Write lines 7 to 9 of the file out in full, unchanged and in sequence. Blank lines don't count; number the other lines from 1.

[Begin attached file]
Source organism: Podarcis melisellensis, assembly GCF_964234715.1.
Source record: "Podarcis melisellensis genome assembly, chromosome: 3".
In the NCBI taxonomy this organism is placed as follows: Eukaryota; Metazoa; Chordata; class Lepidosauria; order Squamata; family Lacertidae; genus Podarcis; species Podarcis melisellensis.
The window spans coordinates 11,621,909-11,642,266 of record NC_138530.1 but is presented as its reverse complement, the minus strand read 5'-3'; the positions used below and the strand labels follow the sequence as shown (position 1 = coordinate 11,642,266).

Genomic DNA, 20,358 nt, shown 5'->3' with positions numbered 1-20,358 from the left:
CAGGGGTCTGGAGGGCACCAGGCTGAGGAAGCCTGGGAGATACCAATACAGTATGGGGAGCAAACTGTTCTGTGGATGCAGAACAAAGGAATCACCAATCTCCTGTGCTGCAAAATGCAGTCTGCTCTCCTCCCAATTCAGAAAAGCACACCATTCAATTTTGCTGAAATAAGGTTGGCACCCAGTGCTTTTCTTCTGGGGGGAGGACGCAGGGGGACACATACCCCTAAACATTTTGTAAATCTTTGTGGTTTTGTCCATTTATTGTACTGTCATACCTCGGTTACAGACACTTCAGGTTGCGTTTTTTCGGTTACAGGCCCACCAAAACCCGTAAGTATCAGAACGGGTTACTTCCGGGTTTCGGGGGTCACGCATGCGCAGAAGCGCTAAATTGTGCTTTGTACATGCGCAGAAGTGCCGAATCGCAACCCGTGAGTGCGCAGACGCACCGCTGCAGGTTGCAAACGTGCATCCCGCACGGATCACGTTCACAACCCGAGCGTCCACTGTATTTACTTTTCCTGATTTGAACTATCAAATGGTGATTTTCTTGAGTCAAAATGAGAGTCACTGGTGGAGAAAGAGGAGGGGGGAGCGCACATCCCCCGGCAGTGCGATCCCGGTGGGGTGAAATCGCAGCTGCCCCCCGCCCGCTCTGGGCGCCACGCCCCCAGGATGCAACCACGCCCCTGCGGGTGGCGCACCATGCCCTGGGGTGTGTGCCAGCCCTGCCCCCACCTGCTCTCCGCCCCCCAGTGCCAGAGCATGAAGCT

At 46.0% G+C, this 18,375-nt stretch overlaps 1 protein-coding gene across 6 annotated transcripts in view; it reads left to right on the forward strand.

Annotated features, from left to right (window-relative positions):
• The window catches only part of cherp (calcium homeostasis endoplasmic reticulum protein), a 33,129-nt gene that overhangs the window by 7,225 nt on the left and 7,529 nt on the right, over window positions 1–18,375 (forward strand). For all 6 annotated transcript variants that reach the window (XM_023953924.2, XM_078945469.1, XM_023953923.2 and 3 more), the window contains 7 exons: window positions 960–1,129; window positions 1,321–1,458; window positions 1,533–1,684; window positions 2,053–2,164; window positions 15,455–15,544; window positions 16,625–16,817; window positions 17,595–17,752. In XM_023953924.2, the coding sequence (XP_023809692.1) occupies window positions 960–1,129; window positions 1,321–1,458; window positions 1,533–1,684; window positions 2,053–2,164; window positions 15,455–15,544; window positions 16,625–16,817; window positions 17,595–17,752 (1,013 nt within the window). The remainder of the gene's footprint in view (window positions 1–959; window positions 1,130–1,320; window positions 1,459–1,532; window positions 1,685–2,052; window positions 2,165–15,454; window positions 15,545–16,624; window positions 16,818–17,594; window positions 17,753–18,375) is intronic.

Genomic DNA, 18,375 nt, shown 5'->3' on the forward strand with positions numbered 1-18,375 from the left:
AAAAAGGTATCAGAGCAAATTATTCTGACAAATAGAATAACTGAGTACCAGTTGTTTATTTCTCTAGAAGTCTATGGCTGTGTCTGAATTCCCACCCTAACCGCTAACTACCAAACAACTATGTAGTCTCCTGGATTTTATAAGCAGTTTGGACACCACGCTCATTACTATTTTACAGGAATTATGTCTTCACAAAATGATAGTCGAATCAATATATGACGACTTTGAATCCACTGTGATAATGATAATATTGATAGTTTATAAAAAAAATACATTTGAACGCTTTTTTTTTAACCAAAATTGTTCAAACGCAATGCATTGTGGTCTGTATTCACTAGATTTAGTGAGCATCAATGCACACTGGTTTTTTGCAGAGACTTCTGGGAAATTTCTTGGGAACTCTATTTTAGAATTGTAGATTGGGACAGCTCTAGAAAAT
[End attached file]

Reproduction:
At 46.0% G+C, this 18,375-nt stretch overlaps 1 protein-coding gene across 6 annotated transcripts in view; it reads left to right on the forward strand.

Annotated features, from left to right (window-relative positions):
• The window catches only part of cherp (calcium homeostasis endoplasmic reticulum protein), a 33,129-nt gene that overhangs the window by 7,225 nt on the left and 7,529 nt on the right, over window positions 1–18,375 (forward strand). For all 6 annotated transcript variants that reach the window (XM_023953924.2, XM_078945469.1, XM_023953923.2 and 3 more), the window contains 7 exons: window positions 960–1,129; window positions 1,321–1,458; window positions 1,533–1,684; window positions 2,053–2,164; window positions 15,455–15,544; window positions 16,625–16,817; window positions 17,595–17,752. In XM_023953924.2, the coding sequence (XP_023809692.1) occupies window positions 960–1,129; window positions 1,321–1,458; window positions 1,533–1,684; window positions 2,053–2,164; window positions 15,455–15,544; window positions 16,625–16,817; window positions 17,595–17,752 (1,013 nt within the window). The remainder of the gene's footprint in view (window positions 1–959; window positions 1,130–1,320; window positions 1,459–1,532; window positions 1,685–2,052; window positions 2,165–15,454; window positions 15,545–16,624; window positions 16,818–17,594; window positions 17,753–18,375) is intronic.